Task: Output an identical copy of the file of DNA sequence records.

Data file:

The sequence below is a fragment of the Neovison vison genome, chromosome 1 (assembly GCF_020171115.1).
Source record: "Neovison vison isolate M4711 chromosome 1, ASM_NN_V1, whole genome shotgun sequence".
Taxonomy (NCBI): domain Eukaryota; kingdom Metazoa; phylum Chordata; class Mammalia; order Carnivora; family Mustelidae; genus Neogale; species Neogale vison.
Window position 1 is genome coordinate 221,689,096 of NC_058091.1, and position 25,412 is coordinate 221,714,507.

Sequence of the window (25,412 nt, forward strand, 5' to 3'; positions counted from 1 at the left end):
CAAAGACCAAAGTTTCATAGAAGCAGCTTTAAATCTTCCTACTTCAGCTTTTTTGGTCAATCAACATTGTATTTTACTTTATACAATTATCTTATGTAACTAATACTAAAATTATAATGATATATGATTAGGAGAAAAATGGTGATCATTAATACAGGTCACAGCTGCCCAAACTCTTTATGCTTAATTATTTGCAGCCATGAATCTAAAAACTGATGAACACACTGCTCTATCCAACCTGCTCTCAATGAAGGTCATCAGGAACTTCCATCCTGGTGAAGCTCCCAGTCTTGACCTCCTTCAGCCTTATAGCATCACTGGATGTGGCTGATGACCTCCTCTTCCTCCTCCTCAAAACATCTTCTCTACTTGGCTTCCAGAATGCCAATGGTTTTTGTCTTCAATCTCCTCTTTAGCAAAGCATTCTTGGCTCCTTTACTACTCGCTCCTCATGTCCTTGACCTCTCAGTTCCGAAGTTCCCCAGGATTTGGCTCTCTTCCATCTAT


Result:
The sequence below is a fragment of the Neovison vison genome, chromosome 1 (assembly GCF_020171115.1).
Source record: "Neovison vison isolate M4711 chromosome 1, ASM_NN_V1, whole genome shotgun sequence".
Taxonomy (NCBI): domain Eukaryota; kingdom Metazoa; phylum Chordata; class Mammalia; order Carnivora; family Mustelidae; genus Neogale; species Neogale vison.
Window position 1 is genome coordinate 221,689,096 of NC_058091.1, and position 25,412 is coordinate 221,714,507.

Sequence of the window (25,412 nt, forward strand, 5' to 3'; positions counted from 1 at the left end):
CAAAGACCAAAGTTTCATAGAAGCAGCTTTAAATCTTCCTACTTCAGCTTTTTTGGTCAATCAACATTGTATTTTACTTTATACAATTATCTTATGTAACTAATACTAAAATTATAATGATATATGATTAGGAGAAAAATGGTGATCATTAATACAGGTCACAGCTGCCCAAACTCTTTATGCTTAATTATTTGCAGCCATGAATCTAAAAACTGATGAACACACTGCTCTATCCAACCTGCTCTCAATGAAGGTCATCAGGAACTTCCATCCTGGTGAAGCTCCCAGTCTTGACCTCCTTCAGCCTTATAGCATCACTGGATGTGGCTGATGACCTCCTCTTCCTCCTCCTCAAAACATCTTCTCTACTTGGCTTCCAGAATGCCAATGGTTTTTGTCTTCAATCTCCTCTTTAGCAAAGCATTCTTGGCTCCTTTACTACTCGCTCCTCATGTCCTTGACCTCTCAGTTCCGAAGTTCCCCAGGATTTGGCTCTCTTCCATCTAT